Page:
Sometimes there are many ideas fighting for attention in my mind, covering all the subjects I tend to write a column about, but each isn’t worthy of its own full-length coverage. Consequently, I collect them. So, in no particular order, here are my current random musings.
* A great feel-good dad moment occurred when I complimented Will on how terrific and cute his new girlfriend was. Without missing a beat, he replied, “You taught me well, Dad.” Guess he’ll get to use my truck, after all.
* Do you wonder how your kids can watch the same video over and over again? . I’ve never gone to see a movie twice in the theater, on purpose, with the exception of my second favorite all-time film, And Now My Love, directed by Claude LeLouch. That meant, of course, going to the one theater in town that was showing this particular foreign film, paying admission twice, and seeing it a second time.
The option of watching this movie on television was not available for such a relatively obscure film and there were no VHS cassettes yet, let alone DVDs. Unlike my kids, I’ve rarely watched the same DVD repeatedly with the exception of My Fair Lady, and Singin’ In the Rain (my all-time favorite). I think the phenomenon of seeing movies repeatedly began with “Star Wars.” Maybe some more knowledgeable film buff than I can confirm this?
* We had the funniest episode the other morning when we discovered a tiny field mouse in the house. As David was screaming while standing on the kitchen table, my wife and I did our best hockey imitation, with brooms, with my assist sending the mouse to her broom for a perfect “sweep” outside the opened patio door. Score!
* Why is it so easy to gain weight and so hard to lose it? It is the same with working out. You lose muscle tone within days of laying off and getting it back can take weeks. I guess I’m complaining because I’ve been blessed my whole life with a fast metabolism that allowed me to pretty much eat whatever I wanted and, on those rare occasions when I did gain weight, I could work out a bit harder, cut back slightly on those sweets, and lose those few pounds in less than a week. Sadly, that’s not the case any more. Maybe this is payback time?
A late-in-the-season ski accident hobbled me for a couple of months during which time I did the sensible thing and ate myself silly. Fifteen pounds later, my wife pointed out my “pregnancy,” as it was all stored in my belly. Now, several months further along in the term, to use this analogy to death, it’s still there and may even be growing. This time, the extra working out isn’t helping. I do know that I haven’t cut back on the eating enough yet, so I guess I will have to take more radical steps to lose this bowling ball I’m carrying around, as my wife so lovingly calls it. It’s not fair, said in my most whining voice. My mantra to our sons is “life isn’t fair”—so why am I complaining?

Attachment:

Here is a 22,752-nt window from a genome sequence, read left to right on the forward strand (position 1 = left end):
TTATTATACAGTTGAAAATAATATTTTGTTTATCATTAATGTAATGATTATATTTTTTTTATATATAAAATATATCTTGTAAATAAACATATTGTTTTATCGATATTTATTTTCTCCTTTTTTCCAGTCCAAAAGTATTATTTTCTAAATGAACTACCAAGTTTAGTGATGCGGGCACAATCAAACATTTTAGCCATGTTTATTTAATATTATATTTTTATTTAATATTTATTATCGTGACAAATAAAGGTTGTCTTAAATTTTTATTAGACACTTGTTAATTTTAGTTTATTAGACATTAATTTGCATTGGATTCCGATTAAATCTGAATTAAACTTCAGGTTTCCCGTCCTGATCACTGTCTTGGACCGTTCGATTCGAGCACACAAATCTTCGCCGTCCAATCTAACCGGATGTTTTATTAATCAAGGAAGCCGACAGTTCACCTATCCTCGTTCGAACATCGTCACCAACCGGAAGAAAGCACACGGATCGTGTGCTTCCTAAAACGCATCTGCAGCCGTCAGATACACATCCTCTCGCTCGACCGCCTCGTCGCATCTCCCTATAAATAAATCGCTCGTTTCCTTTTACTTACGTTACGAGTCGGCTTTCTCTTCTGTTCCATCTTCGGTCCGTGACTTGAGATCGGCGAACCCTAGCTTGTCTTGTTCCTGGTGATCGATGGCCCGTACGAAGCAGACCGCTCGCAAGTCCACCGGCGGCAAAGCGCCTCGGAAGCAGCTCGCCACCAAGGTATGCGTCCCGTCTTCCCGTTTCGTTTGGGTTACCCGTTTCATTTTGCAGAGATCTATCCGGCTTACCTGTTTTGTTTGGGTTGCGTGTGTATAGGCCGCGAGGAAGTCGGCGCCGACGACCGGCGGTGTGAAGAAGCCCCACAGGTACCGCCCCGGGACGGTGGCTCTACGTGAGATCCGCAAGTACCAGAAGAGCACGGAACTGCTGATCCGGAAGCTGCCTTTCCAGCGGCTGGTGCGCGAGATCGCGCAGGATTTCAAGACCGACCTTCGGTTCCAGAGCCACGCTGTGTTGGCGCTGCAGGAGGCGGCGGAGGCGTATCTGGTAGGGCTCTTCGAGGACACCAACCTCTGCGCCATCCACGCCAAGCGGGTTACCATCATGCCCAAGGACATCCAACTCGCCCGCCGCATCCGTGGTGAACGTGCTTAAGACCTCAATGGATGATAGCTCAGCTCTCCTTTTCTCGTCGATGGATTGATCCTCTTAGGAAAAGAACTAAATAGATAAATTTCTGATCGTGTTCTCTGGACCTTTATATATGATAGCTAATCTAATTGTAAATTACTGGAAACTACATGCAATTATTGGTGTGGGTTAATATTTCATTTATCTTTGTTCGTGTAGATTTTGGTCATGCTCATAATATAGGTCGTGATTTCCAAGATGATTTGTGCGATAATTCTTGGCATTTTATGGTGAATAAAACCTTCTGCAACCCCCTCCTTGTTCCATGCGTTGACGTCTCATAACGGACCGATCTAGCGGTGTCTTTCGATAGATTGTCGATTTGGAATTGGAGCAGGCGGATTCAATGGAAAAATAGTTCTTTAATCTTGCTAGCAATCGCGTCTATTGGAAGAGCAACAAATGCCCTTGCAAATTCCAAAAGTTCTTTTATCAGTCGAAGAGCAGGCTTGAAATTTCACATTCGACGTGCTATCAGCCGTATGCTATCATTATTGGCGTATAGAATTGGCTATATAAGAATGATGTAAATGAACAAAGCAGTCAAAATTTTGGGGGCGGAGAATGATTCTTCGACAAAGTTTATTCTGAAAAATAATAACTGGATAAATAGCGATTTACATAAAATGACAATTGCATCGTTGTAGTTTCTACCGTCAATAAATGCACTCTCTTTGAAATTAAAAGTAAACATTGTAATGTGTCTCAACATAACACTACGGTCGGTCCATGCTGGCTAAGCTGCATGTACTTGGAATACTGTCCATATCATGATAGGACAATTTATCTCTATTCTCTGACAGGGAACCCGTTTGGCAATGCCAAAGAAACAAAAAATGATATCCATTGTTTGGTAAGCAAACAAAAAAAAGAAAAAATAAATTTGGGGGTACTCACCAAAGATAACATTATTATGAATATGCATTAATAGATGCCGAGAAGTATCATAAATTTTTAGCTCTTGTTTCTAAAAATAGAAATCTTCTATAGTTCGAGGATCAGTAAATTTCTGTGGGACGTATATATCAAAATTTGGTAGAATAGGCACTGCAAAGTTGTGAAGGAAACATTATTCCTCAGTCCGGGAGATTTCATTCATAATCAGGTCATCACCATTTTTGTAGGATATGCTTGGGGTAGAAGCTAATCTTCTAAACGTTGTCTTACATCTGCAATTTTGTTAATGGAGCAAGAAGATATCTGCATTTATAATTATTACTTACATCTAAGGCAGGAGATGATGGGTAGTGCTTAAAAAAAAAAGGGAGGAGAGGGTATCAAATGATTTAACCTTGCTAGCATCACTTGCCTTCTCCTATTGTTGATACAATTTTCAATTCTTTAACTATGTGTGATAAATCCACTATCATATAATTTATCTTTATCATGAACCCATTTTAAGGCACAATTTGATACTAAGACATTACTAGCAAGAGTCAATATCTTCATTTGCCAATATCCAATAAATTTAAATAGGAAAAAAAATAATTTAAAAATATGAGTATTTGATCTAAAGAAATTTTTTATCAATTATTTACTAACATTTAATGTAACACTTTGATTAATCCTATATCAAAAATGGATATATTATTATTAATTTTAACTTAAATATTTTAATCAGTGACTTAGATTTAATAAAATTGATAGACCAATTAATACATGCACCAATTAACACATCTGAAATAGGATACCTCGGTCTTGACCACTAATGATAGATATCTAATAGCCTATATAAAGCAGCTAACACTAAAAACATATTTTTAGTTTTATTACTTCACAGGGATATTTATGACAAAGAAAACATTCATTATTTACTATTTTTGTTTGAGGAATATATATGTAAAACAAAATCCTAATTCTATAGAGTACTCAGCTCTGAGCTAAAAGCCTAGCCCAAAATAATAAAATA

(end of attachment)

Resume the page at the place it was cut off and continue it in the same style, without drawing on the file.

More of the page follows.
* Both of my parents are now gone. Being the last and oldest remaining adult in my immediate family is a very melancholy and often scary feeling. It’s a sense of mortality, obviously, but also responsibility. Now, who will remember family history and family genealogy? I have two cousins that are still alive, one who is turning 80 and the other who is just 60. The latter is such a distant cousin we can’t actually figure out exactly how we’re related. The former cousin, at 80, has been the family historian and my “memory bank.” I am grateful I have his memory to boost my failing one.
One special memory I actually still remember, all on my own, and a really “old days” recollection is when I bought tickets to see “The Sound of Music” for my mother, as a Mother’s Day present. It was playing at a local theater in which you could only buy assigned seats, far in advance. I picked out the seats I wanted, and bought them for my mom. Movies, then, had both overtures and intermissions, just like “live” theatre. My mother was thrilled, we loved the movie, of course, and I felt like such a good boy. While I miss my parents terribly, I’m grateful to have had them for so long, since they lived to be 89 and 90.
* These musings began with a story about Will. I’d better give David equal time now at the end. On the way to school one recent morning, David asked me a question about what made Marvel comics so different and successful. I explained, in the cultural view of the times, how Marvel paralleled the sixties and the revolutions taking place among the younger generation at that pivotal period in our country’s history. And, that the Marvel characters reflected the vulnerability and fallibility that young people felt at the time.
Marvel characters were completely unlike the out-of-this world Superman fantasy of a baby falling to earth in a spaceship, who has super-human powers. Superman, like most all of the DC super-heroes was just too perfect and too un-real for these rebellious teenagers and college kids to identify with. I really got into giving his question a thorough answer and he seemed fully engaged as he asked questions throughout my little lecture. When we arrived at his drop-off destination, as I was saying goodbye, he said “Dad, that was a great conversation.” I sure cherish such moments.